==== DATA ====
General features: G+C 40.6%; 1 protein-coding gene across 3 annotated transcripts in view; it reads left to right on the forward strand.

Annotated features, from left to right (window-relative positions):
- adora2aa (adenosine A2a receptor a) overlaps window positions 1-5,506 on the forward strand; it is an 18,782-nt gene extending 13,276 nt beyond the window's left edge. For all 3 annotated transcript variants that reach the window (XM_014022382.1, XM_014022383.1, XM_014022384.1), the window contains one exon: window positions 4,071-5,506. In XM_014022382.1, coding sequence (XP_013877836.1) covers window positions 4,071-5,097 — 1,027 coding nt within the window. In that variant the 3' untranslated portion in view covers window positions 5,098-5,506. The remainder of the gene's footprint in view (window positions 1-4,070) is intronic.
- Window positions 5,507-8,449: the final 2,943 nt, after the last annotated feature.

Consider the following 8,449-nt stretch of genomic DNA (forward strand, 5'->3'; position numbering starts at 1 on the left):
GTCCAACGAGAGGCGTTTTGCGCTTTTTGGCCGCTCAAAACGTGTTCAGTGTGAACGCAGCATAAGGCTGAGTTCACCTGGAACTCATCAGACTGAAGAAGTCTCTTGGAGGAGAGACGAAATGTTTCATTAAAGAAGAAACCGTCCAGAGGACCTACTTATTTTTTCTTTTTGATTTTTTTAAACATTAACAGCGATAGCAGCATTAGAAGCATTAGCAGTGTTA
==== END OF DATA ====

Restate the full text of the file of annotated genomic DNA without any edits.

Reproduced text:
General features: G+C 40.6%; 1 protein-coding gene across 3 annotated transcripts in view; it reads left to right on the forward strand.

Annotated features, from left to right (window-relative positions):
- adora2aa (adenosine A2a receptor a) overlaps window positions 1-5,506 on the forward strand; it is an 18,782-nt gene extending 13,276 nt beyond the window's left edge. For all 3 annotated transcript variants that reach the window (XM_014022382.1, XM_014022383.1, XM_014022384.1), the window contains one exon: window positions 4,071-5,506. In XM_014022382.1, coding sequence (XP_013877836.1) covers window positions 4,071-5,097 — 1,027 coding nt within the window. In that variant the 3' untranslated portion in view covers window positions 5,098-5,506. The remainder of the gene's footprint in view (window positions 1-4,070) is intronic.
- Window positions 5,507-8,449: the final 2,943 nt, after the last annotated feature.

Consider the following 8,449-nt stretch of genomic DNA (forward strand, 5'->3'; position numbering starts at 1 on the left):
GTCCAACGAGAGGCGTTTTGCGCTTTTTGGCCGCTCAAAACGTGTTCAGTGTGAACGCAGCATAAGGCTGAGTTCACCTGGAACTCATCAGACTGAAGAAGTCTCTTGGAGGAGAGACGAAATGTTTCATTAAAGAAGAAACCGTCCAGAGGACCTACTTATTTTTTCTTTTTGATTTTTTTAAACATTAACAGCGATAGCAGCATTAGAAGCATTAGCAGTGTTA